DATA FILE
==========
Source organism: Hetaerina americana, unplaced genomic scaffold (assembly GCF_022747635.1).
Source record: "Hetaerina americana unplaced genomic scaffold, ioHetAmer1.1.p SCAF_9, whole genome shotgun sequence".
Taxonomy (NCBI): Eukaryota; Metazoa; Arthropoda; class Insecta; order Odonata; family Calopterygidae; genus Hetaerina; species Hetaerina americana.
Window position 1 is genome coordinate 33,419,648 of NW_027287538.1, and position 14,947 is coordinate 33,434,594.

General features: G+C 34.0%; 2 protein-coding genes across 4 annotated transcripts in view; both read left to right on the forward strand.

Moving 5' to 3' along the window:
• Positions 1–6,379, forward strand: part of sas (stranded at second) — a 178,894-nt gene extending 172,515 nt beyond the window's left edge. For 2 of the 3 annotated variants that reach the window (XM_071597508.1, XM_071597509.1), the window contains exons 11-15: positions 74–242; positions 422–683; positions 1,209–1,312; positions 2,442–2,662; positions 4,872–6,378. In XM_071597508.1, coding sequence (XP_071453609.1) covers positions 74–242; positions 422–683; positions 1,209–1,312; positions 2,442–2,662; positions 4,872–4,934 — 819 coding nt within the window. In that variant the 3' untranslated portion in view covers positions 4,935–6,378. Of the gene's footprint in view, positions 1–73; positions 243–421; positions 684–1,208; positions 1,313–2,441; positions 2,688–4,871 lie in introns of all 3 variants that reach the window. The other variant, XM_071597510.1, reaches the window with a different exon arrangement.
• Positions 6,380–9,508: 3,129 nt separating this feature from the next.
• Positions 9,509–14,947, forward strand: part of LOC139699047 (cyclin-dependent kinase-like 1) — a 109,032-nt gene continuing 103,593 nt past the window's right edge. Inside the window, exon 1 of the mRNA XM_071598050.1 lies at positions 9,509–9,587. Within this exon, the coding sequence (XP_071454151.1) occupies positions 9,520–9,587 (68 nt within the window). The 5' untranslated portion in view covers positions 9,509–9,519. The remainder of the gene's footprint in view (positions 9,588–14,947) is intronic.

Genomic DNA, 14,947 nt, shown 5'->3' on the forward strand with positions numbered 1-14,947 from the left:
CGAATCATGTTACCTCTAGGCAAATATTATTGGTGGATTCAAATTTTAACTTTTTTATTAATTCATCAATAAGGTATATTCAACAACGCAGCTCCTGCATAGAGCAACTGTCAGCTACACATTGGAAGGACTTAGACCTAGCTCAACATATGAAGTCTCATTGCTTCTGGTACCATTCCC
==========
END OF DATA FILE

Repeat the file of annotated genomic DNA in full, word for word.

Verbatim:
Source organism: Hetaerina americana, unplaced genomic scaffold (assembly GCF_022747635.1).
Source record: "Hetaerina americana unplaced genomic scaffold, ioHetAmer1.1.p SCAF_9, whole genome shotgun sequence".
Taxonomy (NCBI): Eukaryota; Metazoa; Arthropoda; class Insecta; order Odonata; family Calopterygidae; genus Hetaerina; species Hetaerina americana.
Window position 1 is genome coordinate 33,419,648 of NW_027287538.1, and position 14,947 is coordinate 33,434,594.

General features: G+C 34.0%; 2 protein-coding genes across 4 annotated transcripts in view; both read left to right on the forward strand.

Moving 5' to 3' along the window:
• Positions 1–6,379, forward strand: part of sas (stranded at second) — a 178,894-nt gene extending 172,515 nt beyond the window's left edge. For 2 of the 3 annotated variants that reach the window (XM_071597508.1, XM_071597509.1), the window contains exons 11-15: positions 74–242; positions 422–683; positions 1,209–1,312; positions 2,442–2,662; positions 4,872–6,378. In XM_071597508.1, coding sequence (XP_071453609.1) covers positions 74–242; positions 422–683; positions 1,209–1,312; positions 2,442–2,662; positions 4,872–4,934 — 819 coding nt within the window. In that variant the 3' untranslated portion in view covers positions 4,935–6,378. Of the gene's footprint in view, positions 1–73; positions 243–421; positions 684–1,208; positions 1,313–2,441; positions 2,688–4,871 lie in introns of all 3 variants that reach the window. The other variant, XM_071597510.1, reaches the window with a different exon arrangement.
• Positions 6,380–9,508: 3,129 nt separating this feature from the next.
• Positions 9,509–14,947, forward strand: part of LOC139699047 (cyclin-dependent kinase-like 1) — a 109,032-nt gene continuing 103,593 nt past the window's right edge. Inside the window, exon 1 of the mRNA XM_071598050.1 lies at positions 9,509–9,587. Within this exon, the coding sequence (XP_071454151.1) occupies positions 9,520–9,587 (68 nt within the window). The 5' untranslated portion in view covers positions 9,509–9,519. The remainder of the gene's footprint in view (positions 9,588–14,947) is intronic.

Genomic DNA, 14,947 nt, shown 5'->3' on the forward strand with positions numbered 1-14,947 from the left:
CGAATCATGTTACCTCTAGGCAAATATTATTGGTGGATTCAAATTTTAACTTTTTTATTAATTCATCAATAAGGTATATTCAACAACGCAGCTCCTGCATAGAGCAACTGTCAGCTACACATTGGAAGGACTTAGACCTAGCTCAACATATGAAGTCTCATTGCTTCTGGTACCATTCCC